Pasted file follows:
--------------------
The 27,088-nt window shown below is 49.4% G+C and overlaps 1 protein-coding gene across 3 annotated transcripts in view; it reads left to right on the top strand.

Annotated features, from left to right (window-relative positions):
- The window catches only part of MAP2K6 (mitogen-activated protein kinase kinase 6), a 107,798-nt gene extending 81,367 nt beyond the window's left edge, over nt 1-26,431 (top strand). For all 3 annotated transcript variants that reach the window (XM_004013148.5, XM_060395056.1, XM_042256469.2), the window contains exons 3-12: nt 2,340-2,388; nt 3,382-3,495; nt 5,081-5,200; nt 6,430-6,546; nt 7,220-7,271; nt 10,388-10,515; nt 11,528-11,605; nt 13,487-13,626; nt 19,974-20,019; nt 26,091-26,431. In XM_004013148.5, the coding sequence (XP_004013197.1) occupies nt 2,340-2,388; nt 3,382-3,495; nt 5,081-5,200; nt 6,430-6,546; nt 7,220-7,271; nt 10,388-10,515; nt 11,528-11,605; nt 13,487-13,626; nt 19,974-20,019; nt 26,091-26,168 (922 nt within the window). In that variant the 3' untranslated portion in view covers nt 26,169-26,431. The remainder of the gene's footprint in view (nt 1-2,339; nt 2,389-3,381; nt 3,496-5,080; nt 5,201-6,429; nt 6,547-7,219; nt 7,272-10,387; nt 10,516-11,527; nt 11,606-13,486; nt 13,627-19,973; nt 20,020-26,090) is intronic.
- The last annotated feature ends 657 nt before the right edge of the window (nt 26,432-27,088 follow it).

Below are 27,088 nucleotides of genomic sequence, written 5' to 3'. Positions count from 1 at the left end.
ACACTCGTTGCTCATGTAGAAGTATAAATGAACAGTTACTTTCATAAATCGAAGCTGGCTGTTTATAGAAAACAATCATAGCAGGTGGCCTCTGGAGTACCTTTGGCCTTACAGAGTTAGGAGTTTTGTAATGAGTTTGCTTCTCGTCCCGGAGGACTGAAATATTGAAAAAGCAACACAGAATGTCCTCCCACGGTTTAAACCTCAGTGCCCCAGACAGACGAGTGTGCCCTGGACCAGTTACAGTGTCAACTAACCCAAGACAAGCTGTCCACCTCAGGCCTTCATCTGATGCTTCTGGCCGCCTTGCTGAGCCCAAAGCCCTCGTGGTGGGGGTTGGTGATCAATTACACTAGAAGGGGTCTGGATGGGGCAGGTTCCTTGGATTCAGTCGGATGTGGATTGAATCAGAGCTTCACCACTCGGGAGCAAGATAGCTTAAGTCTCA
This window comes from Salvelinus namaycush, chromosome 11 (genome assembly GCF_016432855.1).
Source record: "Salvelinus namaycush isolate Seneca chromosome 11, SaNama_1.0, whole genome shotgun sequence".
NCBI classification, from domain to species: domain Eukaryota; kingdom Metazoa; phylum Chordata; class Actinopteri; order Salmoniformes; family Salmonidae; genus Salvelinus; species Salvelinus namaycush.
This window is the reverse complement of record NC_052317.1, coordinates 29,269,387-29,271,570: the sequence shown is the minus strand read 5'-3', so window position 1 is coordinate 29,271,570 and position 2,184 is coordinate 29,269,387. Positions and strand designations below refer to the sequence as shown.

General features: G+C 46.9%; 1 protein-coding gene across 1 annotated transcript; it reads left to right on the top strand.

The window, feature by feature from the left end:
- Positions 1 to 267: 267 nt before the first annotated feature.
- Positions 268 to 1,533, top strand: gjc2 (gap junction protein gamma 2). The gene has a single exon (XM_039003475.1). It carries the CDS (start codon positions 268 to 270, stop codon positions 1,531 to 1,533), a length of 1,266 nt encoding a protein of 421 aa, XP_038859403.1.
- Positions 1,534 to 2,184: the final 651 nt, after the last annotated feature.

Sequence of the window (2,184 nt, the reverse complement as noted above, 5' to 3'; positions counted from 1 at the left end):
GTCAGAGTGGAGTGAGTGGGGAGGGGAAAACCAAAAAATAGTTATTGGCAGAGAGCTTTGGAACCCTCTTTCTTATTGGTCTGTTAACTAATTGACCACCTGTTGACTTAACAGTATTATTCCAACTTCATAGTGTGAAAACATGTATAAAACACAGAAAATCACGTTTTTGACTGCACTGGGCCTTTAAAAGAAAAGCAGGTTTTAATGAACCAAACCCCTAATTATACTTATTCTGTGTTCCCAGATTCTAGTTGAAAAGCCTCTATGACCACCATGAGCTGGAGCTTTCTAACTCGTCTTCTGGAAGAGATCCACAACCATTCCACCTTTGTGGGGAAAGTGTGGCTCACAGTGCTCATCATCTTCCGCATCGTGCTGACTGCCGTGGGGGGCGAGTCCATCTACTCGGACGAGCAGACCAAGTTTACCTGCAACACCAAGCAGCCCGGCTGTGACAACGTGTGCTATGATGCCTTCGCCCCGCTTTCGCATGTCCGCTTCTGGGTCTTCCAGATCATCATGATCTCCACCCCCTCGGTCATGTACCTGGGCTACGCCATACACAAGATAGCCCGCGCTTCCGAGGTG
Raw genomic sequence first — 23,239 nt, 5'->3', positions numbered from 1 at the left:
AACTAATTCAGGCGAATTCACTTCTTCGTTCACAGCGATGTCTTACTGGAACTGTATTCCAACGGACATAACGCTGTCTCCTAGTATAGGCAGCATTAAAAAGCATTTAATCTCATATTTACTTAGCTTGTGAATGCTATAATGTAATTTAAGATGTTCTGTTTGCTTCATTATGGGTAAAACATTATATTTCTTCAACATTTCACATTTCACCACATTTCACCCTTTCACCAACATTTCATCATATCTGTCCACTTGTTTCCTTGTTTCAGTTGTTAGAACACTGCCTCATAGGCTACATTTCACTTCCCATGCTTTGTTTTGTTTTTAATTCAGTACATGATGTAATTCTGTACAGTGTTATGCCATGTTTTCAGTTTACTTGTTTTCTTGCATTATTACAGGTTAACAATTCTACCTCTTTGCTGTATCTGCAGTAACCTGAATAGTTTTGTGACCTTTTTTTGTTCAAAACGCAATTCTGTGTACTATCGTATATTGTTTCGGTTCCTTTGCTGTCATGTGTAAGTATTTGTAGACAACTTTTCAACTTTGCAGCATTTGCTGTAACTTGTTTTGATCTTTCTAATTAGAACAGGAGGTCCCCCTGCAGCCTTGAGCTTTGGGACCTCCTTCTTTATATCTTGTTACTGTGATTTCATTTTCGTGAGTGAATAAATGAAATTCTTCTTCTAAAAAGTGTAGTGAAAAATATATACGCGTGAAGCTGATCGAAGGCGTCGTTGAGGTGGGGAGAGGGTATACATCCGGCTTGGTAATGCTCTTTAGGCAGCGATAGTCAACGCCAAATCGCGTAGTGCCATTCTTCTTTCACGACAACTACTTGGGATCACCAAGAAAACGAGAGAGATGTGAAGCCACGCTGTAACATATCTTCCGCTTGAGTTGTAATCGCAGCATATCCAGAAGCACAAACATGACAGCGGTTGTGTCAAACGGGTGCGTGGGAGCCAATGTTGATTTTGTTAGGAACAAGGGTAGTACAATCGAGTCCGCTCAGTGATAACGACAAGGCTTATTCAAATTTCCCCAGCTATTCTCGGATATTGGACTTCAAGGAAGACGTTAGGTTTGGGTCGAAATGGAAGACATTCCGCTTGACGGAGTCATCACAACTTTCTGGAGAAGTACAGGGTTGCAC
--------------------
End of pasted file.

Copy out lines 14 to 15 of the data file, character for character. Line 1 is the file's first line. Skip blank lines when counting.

- Positions 268 to 1,533, top strand: gjc2 (gap junction protein gamma 2). The gene has a single exon (XM_039003475.1). It carries the CDS (start codon positions 268 to 270, stop codon positions 1,531 to 1,533), a length of 1,266 nt encoding a protein of 421 aa, XP_038859403.1.
- Positions 1,534 to 2,184: the final 651 nt, after the last annotated feature.